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Indotestudo elongata Hatchling Care Sheet - Darrell Senneke

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Differentiating Male and Female Indotestudo elongata (Elongated Tortoise) - Darrell Senneke

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This is my basic indoor care system for baby Indotestudo elongata. I should stress that I keep groups of clutch mates together so they have a bit more room than is typical for individual hatchlings.  I would use at least a 30 inch long habitat for an individual, though.  This primarily would be to allow a good temperature gradient which I think is important to any chelonians indoors.


I maintain mine in a  tank which measures 36 inches by 24  inches. A basking incandescent spotlight of 75 watts placed to shine upon the substrate in one of the front corners of the habitat, heating it to about 90 degrees F (32 degrees C) .  This allows for a distinct temperature gradient from the high in the right front corner to the low in the back left corner where the hide box is located. I also have a double fluorescent fixture that runs the length of the habitat.  This fixture has a full spectrum fluorescent bulb in it.  The lights are on a timer, providing about 14 hours of daylight.  Keeping two temperature / humidity gauges, one at each end of the tank, will help you monitor the micro climate. If preferred to this lighting arrangement a Mercury vapor bulb may be used that fulfills all requirements.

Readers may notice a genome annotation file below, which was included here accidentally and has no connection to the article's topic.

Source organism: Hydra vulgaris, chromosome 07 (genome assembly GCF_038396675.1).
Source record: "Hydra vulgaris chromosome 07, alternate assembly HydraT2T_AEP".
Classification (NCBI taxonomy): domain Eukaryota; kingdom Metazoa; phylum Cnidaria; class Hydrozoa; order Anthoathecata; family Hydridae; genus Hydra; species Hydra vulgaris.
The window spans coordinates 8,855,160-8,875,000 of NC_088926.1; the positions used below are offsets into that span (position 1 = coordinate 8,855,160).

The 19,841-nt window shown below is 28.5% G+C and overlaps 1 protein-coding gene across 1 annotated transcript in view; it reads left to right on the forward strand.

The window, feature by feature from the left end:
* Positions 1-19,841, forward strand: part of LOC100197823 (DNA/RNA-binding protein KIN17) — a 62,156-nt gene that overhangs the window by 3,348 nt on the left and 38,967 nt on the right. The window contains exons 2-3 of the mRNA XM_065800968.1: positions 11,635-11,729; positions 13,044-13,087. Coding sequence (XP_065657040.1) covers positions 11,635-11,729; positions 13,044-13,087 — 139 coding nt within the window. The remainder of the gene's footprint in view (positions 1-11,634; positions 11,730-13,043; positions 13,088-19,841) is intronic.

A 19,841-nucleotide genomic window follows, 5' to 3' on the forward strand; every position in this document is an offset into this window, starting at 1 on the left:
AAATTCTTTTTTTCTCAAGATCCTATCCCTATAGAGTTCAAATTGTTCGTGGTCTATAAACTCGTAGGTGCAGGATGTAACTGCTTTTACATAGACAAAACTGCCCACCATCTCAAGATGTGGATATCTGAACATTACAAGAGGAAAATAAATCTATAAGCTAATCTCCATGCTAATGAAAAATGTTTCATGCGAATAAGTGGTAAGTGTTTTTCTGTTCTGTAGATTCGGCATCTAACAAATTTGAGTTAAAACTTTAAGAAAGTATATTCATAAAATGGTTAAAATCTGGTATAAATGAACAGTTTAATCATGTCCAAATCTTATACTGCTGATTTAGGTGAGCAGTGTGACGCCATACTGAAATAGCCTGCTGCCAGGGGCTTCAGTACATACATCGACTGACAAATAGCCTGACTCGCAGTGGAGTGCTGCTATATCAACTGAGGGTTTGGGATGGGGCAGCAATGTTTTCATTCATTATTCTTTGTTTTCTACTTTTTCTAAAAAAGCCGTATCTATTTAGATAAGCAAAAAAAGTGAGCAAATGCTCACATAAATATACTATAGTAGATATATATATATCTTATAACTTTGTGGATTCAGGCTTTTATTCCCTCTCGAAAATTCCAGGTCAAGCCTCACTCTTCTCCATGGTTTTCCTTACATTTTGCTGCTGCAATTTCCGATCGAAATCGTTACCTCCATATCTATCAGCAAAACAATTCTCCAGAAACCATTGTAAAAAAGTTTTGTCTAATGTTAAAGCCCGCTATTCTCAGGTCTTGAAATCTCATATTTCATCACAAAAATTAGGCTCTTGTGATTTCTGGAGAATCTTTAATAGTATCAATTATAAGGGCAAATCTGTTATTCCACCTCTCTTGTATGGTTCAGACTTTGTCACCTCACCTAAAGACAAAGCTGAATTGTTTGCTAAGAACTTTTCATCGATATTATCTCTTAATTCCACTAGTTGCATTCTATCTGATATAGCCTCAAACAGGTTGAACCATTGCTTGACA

As a substrate I use a combination of (by volume) 1/3 leaf litter, 1/3 sphagnum moss (The coarse type used by florists, not the type used in gardens) and 1/3 topsoil (potting soil would be ok here as well but it is very important that there be NO perlite in the soil mix as they will eat it).  The substrate is about 1 to 2 inches deep throughout the habitat.  I mist the substrate daily with a garden sprayer .   I spray the rear part of the habitat more heavily than the front to provide a dampness gradient from front to back to contrast with the temperature gradient from right to left.  (Trick of the trade: watch where the tortoise hangs out in this type of setup and you will be able to fine tune the habitat to it.)


As a water dish I use a flowerpot saucer (the shallowest that I could find), about 10 inches across.  This is kept filled and  cleaned as necessary. I use smaller saucer of the same type as a food dish.  If you can find glazed saucers, they work a tad better by virtue of being easier to clean.   If you do find some that are glazed, soak them in a vinegar solution, then a water solution for a day to ensure removal of any surface heavy metals in the glaze. I use standard terra cotta saucers.


I soak the babies every morning in very shallow, slightly above room temperature water as part of my daily care. This ensures that they stay hydrated and also seems to get them moving and triggers defecation.  (Trick of the trade number 2 here:  The fact that they defecate during their bath means less cleanup in the habitat and longer between large scale cleanings).  After their soak I put them back into the habitat and feed them.  After they are a year or so old I  reduce the soaks to once every three or four days, then even further as they age.